Faith Healing on Trial: Miracle or Medicine?
The parents of an 18-month-old girl are set to go on trial soon, charged with first-degree criminal mistreatment. If convicted, they could face a maximum of five years in prison.
They are not being tried over what they did, but rather what they did not do: take their daughter to a doctor.
Tim and Rebecca Wyland belong to the Followers of Christ Church, a religious sect whose members refuse modern medicine and instead rely on prayer and faith healing. Their daughter, Alayna, had a large benign tumor over her left eye that went untreated until last summer, when she was placed in temporary state custody and began receiving medical treatment. Called a hemangioma, the tumor could have caused Alayna to become blind in the affected eye.
This is of course not the first time that parents have gone on trial for child abuse or neglect for refusing their children medical attention. Though freedom of religion is guaranteed by the First Amendment to the U.S. Constitution, the practice of that religion does not give followers license to break the law — especially when the result is injury or death to a child.
According to The New York Times, other members of the Followers of Christ Church have faced trial for criminal neglect or mistreatment:
The church first came under criticism in 1998 after the local news media reported that of the 78 children buried in the church's graveyard, at least 21 could have survived if they had received medical attention. In 2008, the church was in the spotlight again when two of its young members died. One of them, Ava Worthington, 2, died of pneumonia. Her parents were the first Followers of Christ couple to be criminally charged under the changed state laws … Three months later, Ava's teenage uncle, Neil Beagley, died of complications resulting from a blocked urinary tract. His parents were tried and sentenced to 16 months in prison.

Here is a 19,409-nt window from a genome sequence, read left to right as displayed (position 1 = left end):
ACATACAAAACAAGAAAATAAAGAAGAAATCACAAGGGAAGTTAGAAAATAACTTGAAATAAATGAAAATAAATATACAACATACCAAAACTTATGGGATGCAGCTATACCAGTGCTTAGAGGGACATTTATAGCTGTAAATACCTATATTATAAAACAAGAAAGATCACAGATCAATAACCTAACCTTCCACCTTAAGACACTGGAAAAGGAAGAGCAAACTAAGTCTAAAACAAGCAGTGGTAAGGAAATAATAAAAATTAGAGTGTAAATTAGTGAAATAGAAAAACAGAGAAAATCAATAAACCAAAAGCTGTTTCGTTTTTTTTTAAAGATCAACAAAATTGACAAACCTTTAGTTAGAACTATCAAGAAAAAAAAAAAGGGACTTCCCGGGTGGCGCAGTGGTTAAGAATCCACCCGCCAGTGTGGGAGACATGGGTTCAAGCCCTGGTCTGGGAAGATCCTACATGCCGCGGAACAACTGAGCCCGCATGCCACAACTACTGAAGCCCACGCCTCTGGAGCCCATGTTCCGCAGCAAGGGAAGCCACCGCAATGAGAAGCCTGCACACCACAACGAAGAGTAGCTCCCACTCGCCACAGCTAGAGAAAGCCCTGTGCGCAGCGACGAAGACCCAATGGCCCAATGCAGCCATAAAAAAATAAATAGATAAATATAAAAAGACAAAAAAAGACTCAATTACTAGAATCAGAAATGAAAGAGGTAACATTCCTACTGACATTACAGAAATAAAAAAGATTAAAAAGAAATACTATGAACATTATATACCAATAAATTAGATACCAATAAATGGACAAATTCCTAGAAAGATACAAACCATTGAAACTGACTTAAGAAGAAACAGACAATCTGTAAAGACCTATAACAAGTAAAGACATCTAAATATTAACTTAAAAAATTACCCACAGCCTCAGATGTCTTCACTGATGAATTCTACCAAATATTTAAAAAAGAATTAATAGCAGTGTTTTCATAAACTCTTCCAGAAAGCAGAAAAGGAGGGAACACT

Other religions, including Christian Scientists and Scientologists, have doctrines that prohibit or discourage modern medicine and therapeutic interventions.
If prayer and faith healing had a proven track record of success, it could be argued by the Wylands and other defendants that they provided a legitimate, proven alternative to medical care. However, studies of intercessory prayer (petitioning a higher power on another person's behalf) have shown no benefit at all: Patients who are prayed for do no better than patients who are not prayed for.
Dr. Steven Novella, a neurologist at Yale University and director of the James Randi Educational Foundation's Science-Based Medicine project, told Discovery News "to the extent that faith healing and prayer have been studied, the evidence shows they do not work.
"This is not surprising, as they are little more than magic and wishful thinking. Forgoing proven medical care for serious treatable conditions is never a good idea, but it is criminal neglect when such decisions are made on behalf of defenseless children. This tragic case is just one of many."